• Scurvy. Old-time sailors learned that living for months without fresh fruits or vegetables—the main sources of vitamin C—causes the bleeding gums and listlessness of scurvy.
  • Blindness. In some developing countries, people still become blind from vitamin A deficiency.
  • Rickets. A deficiency in vitamin D can cause rickets, a condition marked by soft, weak bones that can lead to skeletal deformities such as bowed legs. Partly to combat rickets, the U.S. has fortified milk with vitamin D since the 1930s.

Just as a lack of key micronutrients can cause substantial harm to your body, getting sufficient quantities can provide a substantial benefit. Some examples of these benefits:

  • Strong bones. A combination of calcium, vitamin D, vitamin K, magnesium, and phosphorus protects your bones against fractures.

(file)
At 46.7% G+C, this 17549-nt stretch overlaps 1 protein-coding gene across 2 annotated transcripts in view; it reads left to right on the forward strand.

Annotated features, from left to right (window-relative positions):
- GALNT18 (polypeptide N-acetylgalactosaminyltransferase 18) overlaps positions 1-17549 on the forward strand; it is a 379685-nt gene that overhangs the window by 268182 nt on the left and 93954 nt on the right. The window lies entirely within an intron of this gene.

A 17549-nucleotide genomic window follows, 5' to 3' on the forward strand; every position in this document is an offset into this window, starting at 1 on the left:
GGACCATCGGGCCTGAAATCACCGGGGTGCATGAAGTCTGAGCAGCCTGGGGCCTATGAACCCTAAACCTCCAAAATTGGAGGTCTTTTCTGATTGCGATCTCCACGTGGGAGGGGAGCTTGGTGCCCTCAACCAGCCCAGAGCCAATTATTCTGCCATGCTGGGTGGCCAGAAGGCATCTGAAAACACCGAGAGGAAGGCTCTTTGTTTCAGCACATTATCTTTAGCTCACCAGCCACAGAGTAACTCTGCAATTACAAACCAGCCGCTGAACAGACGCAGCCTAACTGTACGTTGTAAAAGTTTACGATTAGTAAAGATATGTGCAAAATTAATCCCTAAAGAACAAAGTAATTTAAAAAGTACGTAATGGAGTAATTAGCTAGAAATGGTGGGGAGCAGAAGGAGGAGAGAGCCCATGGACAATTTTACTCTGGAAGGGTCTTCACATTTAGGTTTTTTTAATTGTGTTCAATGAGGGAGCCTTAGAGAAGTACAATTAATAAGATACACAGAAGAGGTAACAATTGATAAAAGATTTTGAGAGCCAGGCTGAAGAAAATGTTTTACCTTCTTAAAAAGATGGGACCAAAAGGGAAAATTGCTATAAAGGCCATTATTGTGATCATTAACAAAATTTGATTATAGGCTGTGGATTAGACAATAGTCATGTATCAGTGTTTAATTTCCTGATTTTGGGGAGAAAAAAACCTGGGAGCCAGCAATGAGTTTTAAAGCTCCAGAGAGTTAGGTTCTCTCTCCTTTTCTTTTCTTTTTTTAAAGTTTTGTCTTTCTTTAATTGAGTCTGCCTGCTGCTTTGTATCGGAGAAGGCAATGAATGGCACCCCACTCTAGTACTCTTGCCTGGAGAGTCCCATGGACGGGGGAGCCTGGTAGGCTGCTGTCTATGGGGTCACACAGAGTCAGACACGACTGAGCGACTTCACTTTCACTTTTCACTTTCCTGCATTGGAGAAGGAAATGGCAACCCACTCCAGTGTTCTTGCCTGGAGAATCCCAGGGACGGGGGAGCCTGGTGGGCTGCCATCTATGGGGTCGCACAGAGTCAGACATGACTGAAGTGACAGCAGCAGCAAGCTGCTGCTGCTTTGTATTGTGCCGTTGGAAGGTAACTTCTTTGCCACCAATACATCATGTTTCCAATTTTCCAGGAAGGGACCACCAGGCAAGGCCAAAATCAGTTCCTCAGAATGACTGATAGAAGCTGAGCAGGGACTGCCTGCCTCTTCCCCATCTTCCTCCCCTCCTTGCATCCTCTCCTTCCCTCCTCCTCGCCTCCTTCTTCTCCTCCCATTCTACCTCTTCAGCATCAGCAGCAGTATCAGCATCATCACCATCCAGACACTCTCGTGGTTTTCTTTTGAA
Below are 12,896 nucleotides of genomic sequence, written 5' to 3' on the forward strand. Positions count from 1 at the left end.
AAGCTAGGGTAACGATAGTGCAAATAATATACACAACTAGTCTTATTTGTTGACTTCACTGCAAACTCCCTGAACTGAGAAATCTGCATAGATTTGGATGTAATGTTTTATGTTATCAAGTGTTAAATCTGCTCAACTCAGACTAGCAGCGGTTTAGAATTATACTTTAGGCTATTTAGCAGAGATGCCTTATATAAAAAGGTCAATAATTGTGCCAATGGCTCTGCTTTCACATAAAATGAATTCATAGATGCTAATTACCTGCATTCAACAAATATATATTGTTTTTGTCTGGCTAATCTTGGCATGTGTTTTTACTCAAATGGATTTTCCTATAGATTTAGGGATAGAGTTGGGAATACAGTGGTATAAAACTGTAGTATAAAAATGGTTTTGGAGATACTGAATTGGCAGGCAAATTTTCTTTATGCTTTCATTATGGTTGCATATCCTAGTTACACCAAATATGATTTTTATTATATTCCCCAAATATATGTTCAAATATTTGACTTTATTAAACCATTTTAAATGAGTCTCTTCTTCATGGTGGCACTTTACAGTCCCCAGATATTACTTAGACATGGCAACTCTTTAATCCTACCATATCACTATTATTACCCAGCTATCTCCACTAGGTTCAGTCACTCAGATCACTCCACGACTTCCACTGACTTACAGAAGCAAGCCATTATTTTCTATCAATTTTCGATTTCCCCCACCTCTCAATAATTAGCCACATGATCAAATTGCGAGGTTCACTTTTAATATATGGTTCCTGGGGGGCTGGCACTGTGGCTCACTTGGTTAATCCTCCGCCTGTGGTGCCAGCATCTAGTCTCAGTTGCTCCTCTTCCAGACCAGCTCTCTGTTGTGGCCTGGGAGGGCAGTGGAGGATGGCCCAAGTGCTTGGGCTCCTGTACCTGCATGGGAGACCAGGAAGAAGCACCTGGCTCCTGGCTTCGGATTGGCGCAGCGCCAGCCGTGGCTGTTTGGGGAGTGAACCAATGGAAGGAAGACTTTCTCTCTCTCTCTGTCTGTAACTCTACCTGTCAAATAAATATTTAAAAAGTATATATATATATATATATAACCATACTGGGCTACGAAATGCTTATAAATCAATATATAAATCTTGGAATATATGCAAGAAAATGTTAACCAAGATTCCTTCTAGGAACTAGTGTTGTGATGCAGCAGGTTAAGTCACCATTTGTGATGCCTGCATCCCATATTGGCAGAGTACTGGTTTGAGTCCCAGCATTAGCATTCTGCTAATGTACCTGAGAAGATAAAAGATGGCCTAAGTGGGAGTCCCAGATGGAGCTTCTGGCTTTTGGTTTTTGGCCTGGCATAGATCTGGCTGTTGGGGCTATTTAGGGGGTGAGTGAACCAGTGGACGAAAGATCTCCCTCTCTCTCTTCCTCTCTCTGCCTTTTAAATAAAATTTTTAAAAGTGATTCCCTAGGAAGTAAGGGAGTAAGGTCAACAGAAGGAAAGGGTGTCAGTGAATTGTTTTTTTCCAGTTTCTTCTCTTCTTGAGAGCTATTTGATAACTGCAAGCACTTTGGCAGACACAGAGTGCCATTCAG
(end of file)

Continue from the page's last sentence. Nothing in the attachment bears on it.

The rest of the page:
• Prevents birth defects. Taking folic acid supplements early in pregnancy helps prevent brain and spinal birth defects in offspring.
  • Healthy teeth. The mineral fluoride not only helps bone formation but also keeps dental cavities from starting or worsening.

The difference between vitamins and minerals

Although they are all considered micronutrients, vitamins and minerals differ in basic ways. Vitamins are organic and can be broken down by heat, air, or acid. Minerals are inorganic and hold on to their chemical structure.

So why does this matter? It means the minerals in soil and water easily find their way into your body through the plants, fish, animals, and fluids you consume. But it’s tougher to shuttle vitamins from food and other sources into your body because cooking, storage, and simple exposure to air can inactivate these more fragile compounds.

Interacting—in good ways and bad

Many micronutrients interact. Vitamin D enables your body to pluck calcium from food sources passing through your digestive tract rather than harvesting it from your bones. Vitamin C helps you absorb iron.